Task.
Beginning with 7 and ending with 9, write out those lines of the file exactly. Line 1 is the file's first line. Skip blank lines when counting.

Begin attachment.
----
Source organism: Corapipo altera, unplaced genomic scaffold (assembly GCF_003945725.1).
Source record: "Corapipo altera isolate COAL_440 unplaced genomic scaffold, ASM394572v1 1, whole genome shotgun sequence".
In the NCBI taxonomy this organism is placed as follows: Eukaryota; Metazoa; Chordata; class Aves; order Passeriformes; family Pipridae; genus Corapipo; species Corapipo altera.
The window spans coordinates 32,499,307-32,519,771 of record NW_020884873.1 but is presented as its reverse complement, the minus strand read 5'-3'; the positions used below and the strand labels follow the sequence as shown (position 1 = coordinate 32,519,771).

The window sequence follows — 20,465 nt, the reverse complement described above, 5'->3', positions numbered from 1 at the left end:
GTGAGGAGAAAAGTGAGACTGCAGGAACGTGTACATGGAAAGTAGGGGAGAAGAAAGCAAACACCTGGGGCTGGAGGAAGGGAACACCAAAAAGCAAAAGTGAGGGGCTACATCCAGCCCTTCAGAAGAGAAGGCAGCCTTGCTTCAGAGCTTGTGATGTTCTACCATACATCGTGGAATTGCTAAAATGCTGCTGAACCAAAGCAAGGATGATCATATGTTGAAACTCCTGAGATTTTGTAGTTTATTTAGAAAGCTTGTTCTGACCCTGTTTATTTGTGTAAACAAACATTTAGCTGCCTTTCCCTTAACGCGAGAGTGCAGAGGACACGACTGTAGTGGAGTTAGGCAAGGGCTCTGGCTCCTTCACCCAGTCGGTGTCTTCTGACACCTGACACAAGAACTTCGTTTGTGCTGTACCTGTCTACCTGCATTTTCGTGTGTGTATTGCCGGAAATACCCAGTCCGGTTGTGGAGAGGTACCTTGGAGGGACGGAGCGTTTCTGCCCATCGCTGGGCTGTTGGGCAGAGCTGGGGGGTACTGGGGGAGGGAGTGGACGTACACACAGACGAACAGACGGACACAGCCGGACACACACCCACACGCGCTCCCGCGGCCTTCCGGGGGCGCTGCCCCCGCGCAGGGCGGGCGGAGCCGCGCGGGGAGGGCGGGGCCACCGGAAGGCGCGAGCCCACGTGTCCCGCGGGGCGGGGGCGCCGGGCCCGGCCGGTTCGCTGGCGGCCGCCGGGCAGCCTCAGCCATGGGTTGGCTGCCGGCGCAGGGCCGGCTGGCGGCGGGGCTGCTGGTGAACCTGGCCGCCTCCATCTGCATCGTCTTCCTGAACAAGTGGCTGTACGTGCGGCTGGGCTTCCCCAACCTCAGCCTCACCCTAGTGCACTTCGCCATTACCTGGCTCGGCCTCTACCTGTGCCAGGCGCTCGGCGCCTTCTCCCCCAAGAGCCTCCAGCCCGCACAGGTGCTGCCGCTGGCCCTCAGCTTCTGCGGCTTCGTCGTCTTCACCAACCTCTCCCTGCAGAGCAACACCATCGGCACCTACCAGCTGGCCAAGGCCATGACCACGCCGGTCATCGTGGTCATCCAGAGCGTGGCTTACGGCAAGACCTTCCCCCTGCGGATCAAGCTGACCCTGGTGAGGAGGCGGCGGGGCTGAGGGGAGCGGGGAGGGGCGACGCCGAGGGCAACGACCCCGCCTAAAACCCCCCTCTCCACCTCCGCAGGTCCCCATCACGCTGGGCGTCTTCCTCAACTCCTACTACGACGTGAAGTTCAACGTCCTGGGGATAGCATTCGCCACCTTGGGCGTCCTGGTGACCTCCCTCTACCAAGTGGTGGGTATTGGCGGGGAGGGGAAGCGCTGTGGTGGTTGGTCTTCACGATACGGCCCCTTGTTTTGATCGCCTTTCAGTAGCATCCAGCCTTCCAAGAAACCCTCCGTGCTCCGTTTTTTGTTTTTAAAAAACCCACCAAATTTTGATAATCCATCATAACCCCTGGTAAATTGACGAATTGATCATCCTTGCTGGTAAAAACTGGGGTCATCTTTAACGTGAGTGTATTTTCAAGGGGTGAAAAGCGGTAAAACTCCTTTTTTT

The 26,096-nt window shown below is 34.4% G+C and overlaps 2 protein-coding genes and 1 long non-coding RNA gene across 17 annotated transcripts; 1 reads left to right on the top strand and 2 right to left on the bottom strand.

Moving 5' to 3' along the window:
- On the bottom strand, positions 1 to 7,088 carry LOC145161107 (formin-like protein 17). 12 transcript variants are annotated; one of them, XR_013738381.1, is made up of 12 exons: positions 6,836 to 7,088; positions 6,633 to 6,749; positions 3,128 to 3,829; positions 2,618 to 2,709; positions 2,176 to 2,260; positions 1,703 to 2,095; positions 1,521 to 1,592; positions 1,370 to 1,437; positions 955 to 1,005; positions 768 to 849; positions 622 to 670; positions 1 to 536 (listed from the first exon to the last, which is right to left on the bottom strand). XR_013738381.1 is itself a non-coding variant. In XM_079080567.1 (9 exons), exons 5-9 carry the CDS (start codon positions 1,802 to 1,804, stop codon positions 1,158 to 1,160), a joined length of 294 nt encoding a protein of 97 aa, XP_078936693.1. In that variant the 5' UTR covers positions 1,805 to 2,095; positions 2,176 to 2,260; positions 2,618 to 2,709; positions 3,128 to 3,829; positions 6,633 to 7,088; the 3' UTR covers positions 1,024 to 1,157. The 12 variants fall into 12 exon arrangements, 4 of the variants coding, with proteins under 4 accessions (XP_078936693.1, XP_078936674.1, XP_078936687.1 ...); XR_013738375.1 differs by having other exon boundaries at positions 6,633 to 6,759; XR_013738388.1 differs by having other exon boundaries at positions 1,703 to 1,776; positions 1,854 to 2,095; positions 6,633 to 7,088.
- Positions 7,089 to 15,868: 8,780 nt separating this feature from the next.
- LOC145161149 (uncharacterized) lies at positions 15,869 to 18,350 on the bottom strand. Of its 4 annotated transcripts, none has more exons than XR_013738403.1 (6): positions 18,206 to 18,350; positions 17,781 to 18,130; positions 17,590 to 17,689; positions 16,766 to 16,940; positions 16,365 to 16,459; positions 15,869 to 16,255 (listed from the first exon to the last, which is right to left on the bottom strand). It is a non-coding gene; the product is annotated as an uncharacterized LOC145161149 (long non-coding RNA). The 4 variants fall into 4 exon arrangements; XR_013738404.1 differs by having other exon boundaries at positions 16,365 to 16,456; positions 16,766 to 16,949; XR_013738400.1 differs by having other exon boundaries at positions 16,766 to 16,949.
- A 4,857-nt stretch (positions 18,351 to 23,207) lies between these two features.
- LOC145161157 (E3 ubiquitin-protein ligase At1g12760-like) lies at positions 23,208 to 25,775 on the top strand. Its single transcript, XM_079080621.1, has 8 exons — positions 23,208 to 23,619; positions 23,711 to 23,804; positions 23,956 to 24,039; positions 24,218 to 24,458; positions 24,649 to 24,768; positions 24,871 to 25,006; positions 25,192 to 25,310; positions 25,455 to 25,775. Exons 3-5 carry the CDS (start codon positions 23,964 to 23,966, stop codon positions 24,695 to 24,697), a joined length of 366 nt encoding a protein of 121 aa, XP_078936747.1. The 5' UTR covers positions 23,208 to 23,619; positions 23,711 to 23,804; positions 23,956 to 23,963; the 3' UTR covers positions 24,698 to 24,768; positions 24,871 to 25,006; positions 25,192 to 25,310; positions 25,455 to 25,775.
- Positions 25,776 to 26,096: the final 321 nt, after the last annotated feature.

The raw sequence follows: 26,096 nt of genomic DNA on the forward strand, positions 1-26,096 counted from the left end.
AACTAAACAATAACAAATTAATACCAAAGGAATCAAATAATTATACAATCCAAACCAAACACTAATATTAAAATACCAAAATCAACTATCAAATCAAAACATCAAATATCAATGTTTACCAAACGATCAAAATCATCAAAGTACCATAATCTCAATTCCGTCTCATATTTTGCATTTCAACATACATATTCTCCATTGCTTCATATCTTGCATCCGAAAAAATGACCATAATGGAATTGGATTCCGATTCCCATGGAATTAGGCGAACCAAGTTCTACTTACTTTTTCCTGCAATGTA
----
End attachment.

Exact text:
The 26,096-nt window shown below is 34.4% G+C and overlaps 2 protein-coding genes and 1 long non-coding RNA gene across 17 annotated transcripts; 1 reads left to right on the top strand and 2 right to left on the bottom strand.

Moving 5' to 3' along the window:
- On the bottom strand, positions 1 to 7,088 carry LOC145161107 (formin-like protein 17). 12 transcript variants are annotated; one of them, XR_013738381.1, is made up of 12 exons: positions 6,836 to 7,088; positions 6,633 to 6,749; positions 3,128 to 3,829; positions 2,618 to 2,709; positions 2,176 to 2,260; positions 1,703 to 2,095; positions 1,521 to 1,592; positions 1,370 to 1,437; positions 955 to 1,005; positions 768 to 849; positions 622 to 670; positions 1 to 536 (listed from the first exon to the last, which is right to left on the bottom strand). XR_013738381.1 is itself a non-coding variant. In XM_079080567.1 (9 exons), exons 5-9 carry the CDS (start codon positions 1,802 to 1,804, stop codon positions 1,158 to 1,160), a joined length of 294 nt encoding a protein of 97 aa, XP_078936693.1. In that variant the 5' UTR covers positions 1,805 to 2,095; positions 2,176 to 2,260; positions 2,618 to 2,709; positions 3,128 to 3,829; positions 6,633 to 7,088; the 3' UTR covers positions 1,024 to 1,157. The 12 variants fall into 12 exon arrangements, 4 of the variants coding, with proteins under 4 accessions (XP_078936693.1, XP_078936674.1, XP_078936687.1 ...); XR_013738375.1 differs by having other exon boundaries at positions 6,633 to 6,759; XR_013738388.1 differs by having other exon boundaries at positions 1,703 to 1,776; positions 1,854 to 2,095; positions 6,633 to 7,088.